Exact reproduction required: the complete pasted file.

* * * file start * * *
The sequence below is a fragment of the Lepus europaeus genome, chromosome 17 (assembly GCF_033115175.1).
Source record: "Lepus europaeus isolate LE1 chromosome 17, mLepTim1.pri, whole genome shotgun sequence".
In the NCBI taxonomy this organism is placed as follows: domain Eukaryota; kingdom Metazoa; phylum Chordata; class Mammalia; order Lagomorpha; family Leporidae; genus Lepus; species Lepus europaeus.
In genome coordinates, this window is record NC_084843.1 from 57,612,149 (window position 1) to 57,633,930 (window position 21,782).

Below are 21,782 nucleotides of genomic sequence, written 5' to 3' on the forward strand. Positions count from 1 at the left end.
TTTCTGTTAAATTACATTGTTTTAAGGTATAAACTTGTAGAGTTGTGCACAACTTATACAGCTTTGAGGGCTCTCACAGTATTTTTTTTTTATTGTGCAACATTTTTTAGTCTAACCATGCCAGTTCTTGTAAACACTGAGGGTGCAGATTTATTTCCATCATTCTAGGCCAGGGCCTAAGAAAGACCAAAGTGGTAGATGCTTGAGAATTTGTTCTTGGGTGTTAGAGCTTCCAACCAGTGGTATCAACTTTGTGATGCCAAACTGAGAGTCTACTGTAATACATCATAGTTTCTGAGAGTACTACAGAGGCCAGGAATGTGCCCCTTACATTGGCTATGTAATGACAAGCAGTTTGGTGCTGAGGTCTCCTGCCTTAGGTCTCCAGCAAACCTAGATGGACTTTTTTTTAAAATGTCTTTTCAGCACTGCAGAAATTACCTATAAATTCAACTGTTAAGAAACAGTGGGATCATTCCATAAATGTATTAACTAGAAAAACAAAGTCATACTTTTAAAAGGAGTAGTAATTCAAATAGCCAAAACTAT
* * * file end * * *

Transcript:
The sequence below is a fragment of the Lepus europaeus genome, chromosome 17 (assembly GCF_033115175.1).
Source record: "Lepus europaeus isolate LE1 chromosome 17, mLepTim1.pri, whole genome shotgun sequence".
In the NCBI taxonomy this organism is placed as follows: domain Eukaryota; kingdom Metazoa; phylum Chordata; class Mammalia; order Lagomorpha; family Leporidae; genus Lepus; species Lepus europaeus.
In genome coordinates, this window is record NC_084843.1 from 57,612,149 (window position 1) to 57,633,930 (window position 21,782).

Below are 21,782 nucleotides of genomic sequence, written 5' to 3' on the forward strand. Positions count from 1 at the left end.
TTTCTGTTAAATTACATTGTTTTAAGGTATAAACTTGTAGAGTTGTGCACAACTTATACAGCTTTGAGGGCTCTCACAGTATTTTTTTTTTATTGTGCAACATTTTTTAGTCTAACCATGCCAGTTCTTGTAAACACTGAGGGTGCAGATTTATTTCCATCATTCTAGGCCAGGGCCTAAGAAAGACCAAAGTGGTAGATGCTTGAGAATTTGTTCTTGGGTGTTAGAGCTTCCAACCAGTGGTATCAACTTTGTGATGCCAAACTGAGAGTCTACTGTAATACATCATAGTTTCTGAGAGTACTACAGAGGCCAGGAATGTGCCCCTTACATTGGCTATGTAATGACAAGCAGTTTGGTGCTGAGGTCTCCTGCCTTAGGTCTCCAGCAAACCTAGATGGACTTTTTTTTAAAATGTCTTTTCAGCACTGCAGAAATTACCTATAAATTCAACTGTTAAGAAACAGTGGGATCATTCCATAAATGTATTAACTAGAAAAACAAAGTCATACTTTTAAAAGGAGTAGTAATTCAAATAGCCAAAACTAT